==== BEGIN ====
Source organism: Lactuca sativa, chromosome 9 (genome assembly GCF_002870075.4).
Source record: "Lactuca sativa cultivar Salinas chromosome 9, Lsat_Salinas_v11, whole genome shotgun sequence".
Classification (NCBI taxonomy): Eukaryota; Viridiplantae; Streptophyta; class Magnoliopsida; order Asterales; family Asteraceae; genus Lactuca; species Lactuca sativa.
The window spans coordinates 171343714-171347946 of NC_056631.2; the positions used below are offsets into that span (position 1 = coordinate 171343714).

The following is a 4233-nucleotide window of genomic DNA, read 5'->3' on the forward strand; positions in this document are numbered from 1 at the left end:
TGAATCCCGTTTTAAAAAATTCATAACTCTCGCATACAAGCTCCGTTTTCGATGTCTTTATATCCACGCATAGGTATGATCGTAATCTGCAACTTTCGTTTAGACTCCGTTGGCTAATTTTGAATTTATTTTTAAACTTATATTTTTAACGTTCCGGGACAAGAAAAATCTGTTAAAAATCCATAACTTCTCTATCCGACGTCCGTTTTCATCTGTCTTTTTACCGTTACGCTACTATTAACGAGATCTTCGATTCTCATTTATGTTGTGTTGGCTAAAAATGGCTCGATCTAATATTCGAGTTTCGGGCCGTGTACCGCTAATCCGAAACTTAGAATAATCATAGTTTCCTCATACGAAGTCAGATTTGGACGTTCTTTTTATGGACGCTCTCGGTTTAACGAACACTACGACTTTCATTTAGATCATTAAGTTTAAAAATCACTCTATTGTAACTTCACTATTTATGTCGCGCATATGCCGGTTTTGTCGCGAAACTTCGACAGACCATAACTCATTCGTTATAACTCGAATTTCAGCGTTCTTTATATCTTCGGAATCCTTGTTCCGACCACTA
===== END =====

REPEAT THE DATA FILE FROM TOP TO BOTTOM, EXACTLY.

Source organism: Lactuca sativa, chromosome 9 (genome assembly GCF_002870075.4).
Source record: "Lactuca sativa cultivar Salinas chromosome 9, Lsat_Salinas_v11, whole genome shotgun sequence".
Classification (NCBI taxonomy): Eukaryota; Viridiplantae; Streptophyta; class Magnoliopsida; order Asterales; family Asteraceae; genus Lactuca; species Lactuca sativa.
The window spans coordinates 171343714-171347946 of NC_056631.2; the positions used below are offsets into that span (position 1 = coordinate 171343714).

The following is a 4233-nucleotide window of genomic DNA, read 5'->3' on the forward strand; positions in this document are numbered from 1 at the left end:
TGAATCCCGTTTTAAAAAATTCATAACTCTCGCATACAAGCTCCGTTTTCGATGTCTTTATATCCACGCATAGGTATGATCGTAATCTGCAACTTTCGTTTAGACTCCGTTGGCTAATTTTGAATTTATTTTTAAACTTATATTTTTAACGTTCCGGGACAAGAAAAATCTGTTAAAAATCCATAACTTCTCTATCCGACGTCCGTTTTCATCTGTCTTTTTACCGTTACGCTACTATTAACGAGATCTTCGATTCTCATTTATGTTGTGTTGGCTAAAAATGGCTCGATCTAATATTCGAGTTTCGGGCCGTGTACCGCTAATCCGAAACTTAGAATAATCATAGTTTCCTCATACGAAGTCAGATTTGGACGTTCTTTTTATGGACGCTCTCGGTTTAACGAACACTACGACTTTCATTTAGATCATTAAGTTTAAAAATCACTCTATTGTAACTTCACTATTTATGTCGCGCATATGCCGGTTTTGTCGCGAAACTTCGACAGACCATAACTCATTCGTTATAACTCGAATTTCAGCGTTCTTTATATCTTCGGAATCCTTGTTCCGACCACTA